2023 volume 33 issue 4

Beyond the Myths: Flushing Out Scope 3 Emissions


Jennifer Coulson, BCI

With greater attention on climate change and jurisdictions around the world evaluating mandatory ESG reporting, Scope 3 emissions have taken centre stage. What was a niche topic only a few years ago is now the focus of a debate over who is responsible for greenhouse gas emissions – the producer of a product or the end user? The regulatory proposals and varied approaches to Scope 3 disclosure on the table in both the United States and Canada create a level of uncertainty for issuers, making it more important than ever to get educated.

Carbon Accounting Basics

In the realm of climate change disclosure, there are three main categories of emissions: Scope 1 are directly emitted by a company or its operations; Scope 2 are indirect emissions that a company’s operations use, such as purchased grid electricity; and Scope 3 occur either in the production of a product (upstream) or its consumption (downstream) but are outside a company’s direct control.     

There are legitimate concerns around Scope 3 emissions, which is likely why we see less uptake for voluntary disclosure – only 47% of Canada’s largest companies, according to a recent study by PwC. There are also many misperceptions about Scope 3, which I attempt to break down below.

Myths of Scope 3

Myth 1: It is outside of our operational control.

While Scope 3 emissions are outside of a company’s operational control, this can’t be confused with not having any choice. Companies do have a choice in suppliers, which can address the upstream component. Supply chain management is well established and for many years, companies have been slowly increasing the attention paid to sustainability performance during supplier evaluations. Similarly for downstream emissions, companies can adjust their products to lower end-use emissions without actually being the final consumer. This myth is akin to avoiding accountability for the products put on the market despite many examples of producer responsibility.  

Myth 2: Scope 3 disclosure leads to double counting.

This belief follows the logic that one organization’s Scope 3 emissions may be captured by another entity’s Scope 1 or 2 emissions. An industrial user of fuel, for example, will report the associated emissions as Scope 1, but as the fuel is burned, the producer will also account for the emissions as Scope 3 – leading to double counting. While this is a fair concern, it is important to recognize the intention of the exercise. Reporting all emission scopes is not meant to create a global inventory that adds up to the total emissions going into the atmosphere. The purpose of such reporting is for investors, who know there will be double counting, to assess risk and opportunity in a company’s value chain. If most of your emissions are Scope 1, regulatory risk might be the main concern. On the flip side, if emissions are concentrated in Scope 3, investors need to consider end consumer behaviour, the ease of substitution for your product, and whether increasing production costs can be passed on to the consumer.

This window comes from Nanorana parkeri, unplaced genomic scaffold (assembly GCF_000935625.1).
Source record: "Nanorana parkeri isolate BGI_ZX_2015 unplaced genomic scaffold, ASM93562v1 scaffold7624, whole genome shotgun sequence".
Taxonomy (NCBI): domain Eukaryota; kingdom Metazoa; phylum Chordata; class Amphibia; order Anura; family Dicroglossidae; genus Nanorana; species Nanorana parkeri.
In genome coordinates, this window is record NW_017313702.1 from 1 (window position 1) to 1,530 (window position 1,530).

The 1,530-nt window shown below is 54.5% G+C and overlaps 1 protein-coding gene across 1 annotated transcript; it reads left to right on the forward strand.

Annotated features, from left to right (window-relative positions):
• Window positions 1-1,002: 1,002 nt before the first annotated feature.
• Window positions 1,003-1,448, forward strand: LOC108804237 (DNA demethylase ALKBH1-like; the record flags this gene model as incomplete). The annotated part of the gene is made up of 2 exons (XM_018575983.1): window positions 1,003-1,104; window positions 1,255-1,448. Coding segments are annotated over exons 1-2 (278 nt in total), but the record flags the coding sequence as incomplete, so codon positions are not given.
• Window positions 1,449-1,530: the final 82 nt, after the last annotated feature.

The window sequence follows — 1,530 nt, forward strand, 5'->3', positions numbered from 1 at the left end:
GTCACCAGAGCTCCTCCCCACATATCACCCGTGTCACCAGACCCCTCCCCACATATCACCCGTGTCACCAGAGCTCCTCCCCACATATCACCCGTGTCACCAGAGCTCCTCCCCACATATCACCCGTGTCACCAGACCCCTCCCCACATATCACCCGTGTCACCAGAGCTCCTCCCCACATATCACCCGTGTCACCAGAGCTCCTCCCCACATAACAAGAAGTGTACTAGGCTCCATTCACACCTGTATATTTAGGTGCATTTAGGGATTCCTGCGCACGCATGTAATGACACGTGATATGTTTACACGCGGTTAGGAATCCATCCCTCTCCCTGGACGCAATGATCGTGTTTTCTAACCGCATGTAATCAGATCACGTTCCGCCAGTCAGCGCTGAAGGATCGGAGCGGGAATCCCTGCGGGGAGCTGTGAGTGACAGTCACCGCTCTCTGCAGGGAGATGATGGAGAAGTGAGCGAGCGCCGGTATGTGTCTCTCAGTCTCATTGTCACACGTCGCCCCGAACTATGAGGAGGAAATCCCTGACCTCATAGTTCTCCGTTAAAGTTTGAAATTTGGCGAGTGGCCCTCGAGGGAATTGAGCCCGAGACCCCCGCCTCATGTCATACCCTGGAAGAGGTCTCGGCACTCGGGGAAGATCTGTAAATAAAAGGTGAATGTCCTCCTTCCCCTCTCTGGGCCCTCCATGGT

Myth 3: The data is poor and insufficient.

I couldn’t agree more that the data is insufficient, which is why we need more companies reporting Scope 3. As investors get more detailed Scope 3 disclosures, we can start the process of iteration and improvement over time. As the data improves, investors will have access to better averages and benchmarks across different industries. The current model is heavily reliant on proxies and remains inferior to companies, which know their business model best, estimating Scope 3 based on established practices and credible sources that have been considering this for years. Any investor looking for Scope 3 reporting will appreciate that the disclosure is not perfect, but rather indicative of an overall trend. Placing more attention on this set of emissions will, at minimum, bring focus to how we begin decreasing absolute emissions. If Scope 3 continues to be dismissed, we will never reach net zero in the required timeline.

Myth 4: Smaller companies are not prepared.

Investors understand this lack of preparedness. However, to move forward, companies must recognize that they do not require perfect information from every supplier in their value chain, especially in the first few years of reporting. Similar to the myth on data quality and availability, all companies need to start somewhere, and there are a variety of tools and resources to assist with this exercise while building capacity for small and mid-sized enterprises.

Scope 3 emissions will continue to be debated as we await the final rules from the Securities and Exchange Commission (SEC) and the Canadian Securities Administrators (CSA). My advice is to not let perfection be the enemy of good in this context. We can acknowledge the concerns, recognize the limitations, and still move forward.

As usual, there are grains of truth in everything. The myths above are not utterly false, but rather an incomplete picture. Given that the International Sustainability Standards Board (ISSB) has included Scope 3 emissions in its global framework, it is prudent to start looking internally to determine the degree of readiness for such reporting. Companies may even uncover benefits in the process, as they learn more about their value chain.   

Jennifer Coulson is Vice President, ESG, Public Markets, at BCI.

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